On Thursday (6 September 2018), Baiju Prafulkumar Bhatt, the co-founder and co-CEO of Robinhood, the FinTech startup that launched a zero-commission crypto trading service (“Robinhood Crypto”) in February, said (during an interview at the TechCrunch Disrupt SF 2018 event in San Francisco) that his firm is preparing for an Initial Public Offering (IPO).
The Californian company, which was founded in 2013 by two former Stanford University students, Baiju Bhatt and Vlad Tenev, was named by LinkedIn on Thursday as the sixth best startup in the U.S. According to CNBC, “investors in its latest $363 million fundraising round included Sequoia, Google’s venture capital fund Capital G, DST Global and Iconiq, boosting its valuation to $5.6 billion”; in total, Robinhood has raised $539 million.
Robinhood lets customers in the U.S. to trade commission-free stocks, options, ETFs, and crypto. It makes money in three ways:
- Earning interest on funds held in customer accounts.
- Selling order flow to exchanges wanting additional liquidity.
- Selling subscriptions to “Robinhood Gold”, which costs $10 – $200 per month, and allows margin trading.
Bhatt says that Robinhood’s over five million customers use Robinhood’s website and/or mobile app ten times a day, and that over the past few years, Robinhood has transacted over $150 billion through its platform, saving its customers over a billion dollars in trading commissions.
When asked if Robinhood was planning to go public, Bhatt replied:
“Absolutely. It's something that we are thinking about in the medium to long term, and actually to that point, one thing that we're excited to mention in this is that we're actively looking for a CFO right now. It's something that we think is very much in the future for Robinhood. Being a public company aligns very closely with our mission as well, and is definitely on the horizon.”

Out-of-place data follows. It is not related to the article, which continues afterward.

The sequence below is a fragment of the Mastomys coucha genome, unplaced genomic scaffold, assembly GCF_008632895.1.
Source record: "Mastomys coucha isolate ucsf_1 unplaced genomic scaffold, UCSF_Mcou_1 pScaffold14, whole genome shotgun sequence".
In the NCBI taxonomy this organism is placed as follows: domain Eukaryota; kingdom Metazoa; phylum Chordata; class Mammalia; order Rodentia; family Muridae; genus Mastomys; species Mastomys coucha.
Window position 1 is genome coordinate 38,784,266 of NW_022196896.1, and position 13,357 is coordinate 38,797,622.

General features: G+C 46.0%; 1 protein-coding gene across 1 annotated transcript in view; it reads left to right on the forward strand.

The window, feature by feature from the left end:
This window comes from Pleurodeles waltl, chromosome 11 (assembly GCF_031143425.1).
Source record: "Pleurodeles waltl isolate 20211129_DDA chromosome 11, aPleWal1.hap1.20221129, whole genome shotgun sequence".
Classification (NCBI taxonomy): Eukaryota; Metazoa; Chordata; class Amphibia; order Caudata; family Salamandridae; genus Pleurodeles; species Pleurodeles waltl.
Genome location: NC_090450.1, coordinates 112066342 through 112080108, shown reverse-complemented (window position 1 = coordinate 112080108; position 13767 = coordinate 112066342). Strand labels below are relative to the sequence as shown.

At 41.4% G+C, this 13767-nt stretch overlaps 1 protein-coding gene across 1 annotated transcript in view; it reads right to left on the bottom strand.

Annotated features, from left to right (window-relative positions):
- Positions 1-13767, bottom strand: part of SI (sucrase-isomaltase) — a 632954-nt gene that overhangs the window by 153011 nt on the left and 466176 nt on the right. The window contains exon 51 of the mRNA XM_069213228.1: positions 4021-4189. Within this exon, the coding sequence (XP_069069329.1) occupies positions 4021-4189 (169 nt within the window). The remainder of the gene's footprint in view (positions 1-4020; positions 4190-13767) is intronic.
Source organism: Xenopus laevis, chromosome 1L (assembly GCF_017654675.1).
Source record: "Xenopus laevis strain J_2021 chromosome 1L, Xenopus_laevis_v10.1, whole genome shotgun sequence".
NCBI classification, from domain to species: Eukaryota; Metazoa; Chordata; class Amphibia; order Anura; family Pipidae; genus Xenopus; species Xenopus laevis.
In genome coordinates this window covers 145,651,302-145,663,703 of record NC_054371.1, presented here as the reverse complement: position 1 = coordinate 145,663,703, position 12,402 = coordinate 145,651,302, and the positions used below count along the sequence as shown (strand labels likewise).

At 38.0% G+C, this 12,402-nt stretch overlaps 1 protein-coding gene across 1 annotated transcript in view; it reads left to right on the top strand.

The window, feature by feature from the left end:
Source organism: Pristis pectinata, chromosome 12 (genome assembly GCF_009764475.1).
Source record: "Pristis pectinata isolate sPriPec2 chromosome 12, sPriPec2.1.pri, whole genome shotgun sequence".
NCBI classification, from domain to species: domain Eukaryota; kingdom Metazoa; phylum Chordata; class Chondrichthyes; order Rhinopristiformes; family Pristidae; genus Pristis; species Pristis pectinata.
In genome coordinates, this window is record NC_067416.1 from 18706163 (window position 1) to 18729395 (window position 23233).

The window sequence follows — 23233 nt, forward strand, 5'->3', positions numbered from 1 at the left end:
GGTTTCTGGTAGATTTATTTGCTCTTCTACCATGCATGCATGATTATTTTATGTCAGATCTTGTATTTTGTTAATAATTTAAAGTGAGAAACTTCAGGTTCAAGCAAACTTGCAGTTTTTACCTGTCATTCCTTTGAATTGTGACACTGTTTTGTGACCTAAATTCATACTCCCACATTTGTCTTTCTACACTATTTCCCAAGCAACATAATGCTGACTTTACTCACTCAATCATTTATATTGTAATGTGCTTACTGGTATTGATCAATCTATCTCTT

He added Robinhood is undergoing constant audits from FINRA, the U.S. SEC, and its security team to make sure that it is doing everything correctly:
“As a financial institution that is regulated by FINRA, the SEC, regular dialog with the Treasury, every financial regulator in the U.S., you name it, we work with them pretty closely… Has really given our business a really strong sort of audit and financial governance set of requirements to meet well before being a public company, and so our fiancials are audited every year, our security practices are audited every year…”
With regard to their crypto trading service, Bhatt was told that when it launched in February 2018, Ether (ETH) was trading around $849, and now (on September 6th, when the interview was taking place) it was at $286, and asked if he felt any “moral pangs or sense of regret about opening crypto to mainstream investors”. Bhatt answered:
“So, on the topic of price, looking at the price of cryptocurrencies, very candidly, [it] is not something I do on a day to day basis. We opened up Robinhood Crypto to customers in the U.S. because we thought that this was a big change that is coming to the financial system, and we wanted to make sure that if this was something customers were going to do, that yesterday's business model didn't follow tomorrow's financial system… And whether the price goes up or down, we still believe that this is something that is going to matter long term. So, we feel strong about our offering here.”
Last month, as covered by CryptoGlobe, Robinhood announced that it was adding support for trading Etherium Classic (ETC) to Robinhood Crypto, meaning that customers could now invest commission-free in Bitcoin, Ethereum, Bitcoin Cash, Litecoin, Dogecoin, and Ethereum Classic.